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ORIGINAL ARTICLE
Year : 2020  |  Volume : 9  |  Issue : 1  |  Page : 64

Magnetic resonance imaging findings in patients with benign and malignant ovarian masses versus pathologic outcomes


1 Department of Obstetrics and Gynecology, Isfahan University of Medical Sciences, Isfahan, Iran
2 Department of Radiology, School of Medicine, Isfahan University of Medical Sciences, Isfahan, Iran

Correspondence Address:
Dr. Zahra Tashakor
Department of Obstetrics and Gynecology, Alzahra University Hospital, Isfahan University of Medical Sciences, Sofe Blvd., Isfahan
Iran
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Source of Support: None, Conflict of Interest: None


DOI: 10.4103/abr.abr_253_19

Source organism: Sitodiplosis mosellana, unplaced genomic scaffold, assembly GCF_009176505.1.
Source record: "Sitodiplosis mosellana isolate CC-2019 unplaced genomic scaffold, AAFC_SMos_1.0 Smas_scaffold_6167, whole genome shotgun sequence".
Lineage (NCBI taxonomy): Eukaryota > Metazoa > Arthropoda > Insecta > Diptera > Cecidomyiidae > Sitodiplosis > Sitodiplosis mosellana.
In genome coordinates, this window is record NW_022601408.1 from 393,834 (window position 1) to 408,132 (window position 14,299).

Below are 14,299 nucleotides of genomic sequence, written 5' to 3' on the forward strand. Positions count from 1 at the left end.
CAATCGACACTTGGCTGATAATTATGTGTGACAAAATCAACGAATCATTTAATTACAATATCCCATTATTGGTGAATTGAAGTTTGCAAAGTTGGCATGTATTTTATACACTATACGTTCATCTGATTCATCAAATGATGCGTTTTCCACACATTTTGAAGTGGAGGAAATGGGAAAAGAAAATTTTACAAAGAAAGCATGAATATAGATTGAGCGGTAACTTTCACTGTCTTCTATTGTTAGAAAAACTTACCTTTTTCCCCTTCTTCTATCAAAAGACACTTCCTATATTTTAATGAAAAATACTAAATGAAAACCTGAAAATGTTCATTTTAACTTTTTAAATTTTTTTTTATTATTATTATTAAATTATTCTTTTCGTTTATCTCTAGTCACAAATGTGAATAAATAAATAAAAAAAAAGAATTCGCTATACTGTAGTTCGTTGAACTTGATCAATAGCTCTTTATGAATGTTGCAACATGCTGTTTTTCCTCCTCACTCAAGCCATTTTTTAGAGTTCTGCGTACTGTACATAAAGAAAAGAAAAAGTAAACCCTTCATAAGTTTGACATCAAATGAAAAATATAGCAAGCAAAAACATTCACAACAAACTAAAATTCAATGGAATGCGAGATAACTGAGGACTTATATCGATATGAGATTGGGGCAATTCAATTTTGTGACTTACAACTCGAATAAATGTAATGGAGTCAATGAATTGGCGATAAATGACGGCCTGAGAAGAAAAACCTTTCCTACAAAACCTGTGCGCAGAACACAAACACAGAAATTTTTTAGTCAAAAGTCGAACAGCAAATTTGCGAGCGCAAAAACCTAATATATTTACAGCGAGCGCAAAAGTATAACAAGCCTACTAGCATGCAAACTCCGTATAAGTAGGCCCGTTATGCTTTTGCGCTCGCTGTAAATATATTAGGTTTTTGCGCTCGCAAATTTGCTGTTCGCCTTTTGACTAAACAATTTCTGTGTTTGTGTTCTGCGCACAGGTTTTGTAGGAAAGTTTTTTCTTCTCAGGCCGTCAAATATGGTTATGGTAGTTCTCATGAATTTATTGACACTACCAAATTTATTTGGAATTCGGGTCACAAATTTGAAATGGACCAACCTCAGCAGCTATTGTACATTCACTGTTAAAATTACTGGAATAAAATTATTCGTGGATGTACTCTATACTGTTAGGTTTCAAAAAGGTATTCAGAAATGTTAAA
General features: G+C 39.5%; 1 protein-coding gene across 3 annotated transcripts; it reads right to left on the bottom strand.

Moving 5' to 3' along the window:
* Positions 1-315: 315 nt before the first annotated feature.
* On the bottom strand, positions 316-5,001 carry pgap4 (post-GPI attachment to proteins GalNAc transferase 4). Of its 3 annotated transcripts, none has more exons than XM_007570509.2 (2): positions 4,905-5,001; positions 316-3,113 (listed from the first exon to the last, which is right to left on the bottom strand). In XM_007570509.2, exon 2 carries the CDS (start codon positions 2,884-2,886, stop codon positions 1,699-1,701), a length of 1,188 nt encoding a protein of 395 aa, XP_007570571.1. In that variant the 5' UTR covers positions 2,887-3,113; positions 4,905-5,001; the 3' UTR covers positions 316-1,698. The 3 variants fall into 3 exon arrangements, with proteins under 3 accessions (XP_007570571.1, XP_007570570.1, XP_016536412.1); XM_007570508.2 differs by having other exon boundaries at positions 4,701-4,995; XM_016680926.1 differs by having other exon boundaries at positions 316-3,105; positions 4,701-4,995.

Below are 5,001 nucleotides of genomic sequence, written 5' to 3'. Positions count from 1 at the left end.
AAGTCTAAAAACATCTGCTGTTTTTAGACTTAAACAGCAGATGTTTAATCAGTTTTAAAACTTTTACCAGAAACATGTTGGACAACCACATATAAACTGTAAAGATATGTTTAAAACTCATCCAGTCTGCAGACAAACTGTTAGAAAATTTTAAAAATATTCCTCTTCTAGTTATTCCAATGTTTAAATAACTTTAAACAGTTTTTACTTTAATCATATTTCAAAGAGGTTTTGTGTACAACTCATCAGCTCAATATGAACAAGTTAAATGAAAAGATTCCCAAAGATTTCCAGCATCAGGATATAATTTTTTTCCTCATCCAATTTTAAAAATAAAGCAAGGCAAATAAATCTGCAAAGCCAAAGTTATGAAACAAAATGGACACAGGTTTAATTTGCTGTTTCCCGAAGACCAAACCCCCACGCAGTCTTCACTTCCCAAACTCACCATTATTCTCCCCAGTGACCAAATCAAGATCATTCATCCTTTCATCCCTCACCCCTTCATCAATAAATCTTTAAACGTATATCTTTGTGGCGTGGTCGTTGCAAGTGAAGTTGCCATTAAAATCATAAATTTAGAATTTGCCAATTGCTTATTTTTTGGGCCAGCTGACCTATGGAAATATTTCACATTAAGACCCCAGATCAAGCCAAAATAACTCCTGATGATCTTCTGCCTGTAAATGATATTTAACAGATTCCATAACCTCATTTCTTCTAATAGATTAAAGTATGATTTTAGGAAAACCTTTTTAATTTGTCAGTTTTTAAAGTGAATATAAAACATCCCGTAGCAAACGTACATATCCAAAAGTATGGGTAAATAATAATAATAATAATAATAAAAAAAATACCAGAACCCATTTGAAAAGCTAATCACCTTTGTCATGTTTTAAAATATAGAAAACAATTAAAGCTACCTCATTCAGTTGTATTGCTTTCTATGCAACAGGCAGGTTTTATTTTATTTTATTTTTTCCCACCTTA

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Background: The results of the former study confirmed the accuracy of magnetic resonance imaging (MRI) in determining the origin and content of ovarian masses. The present study aimed to evaluate the diagnostic value of MRI in differentiating benign and malignant ovarian masses in women. Materials and Methods: This was a cross-sectional study. All candidates for surgery to remove ovarian masses were selected to participate in this study. They underwent MRI with gadolinium before the surgery. MRI images were reviewed by an experienced radiologist who was aware of the ovarian mass found in pelvic ultrasonography (US). A thick-enhancing wall, mural nodules, septations, and internal enhancement within the mass were reviewed by the radiologist. Mass specimens were examined in the laboratory by an experienced pathologist to determine malignancy or benignancy of the masses. Pathological findings were compared with MRI results. Results: there was no significant difference between MRI findings and pathology denoted by benign and malignant (P = 0.06), but results showed a significant difference between US and pathology (P = 0.002). In MRI findings related to a thick-enhancing wall (P = 0.18), internal enhancement (P = 0.18), and pelvic fluid (P = 1.00), no significant difference was seen in benign or malignant masses. However, in findings related to septation, all cases had malignant reports (P = 0.006), and in mural nodule, 80% had malignant reports (P = 0.006). CA-125 blood level in patients with benign masses (1.72 ± 0.97) was significantly less than patients with malignant masses (3.20 ± 0.83) (P < 0.001). Conclusion: We showed that MRI has better results in diagnosing adnexal masses and their characteristics compared to simple ultrasound imaging based on pathological studies.


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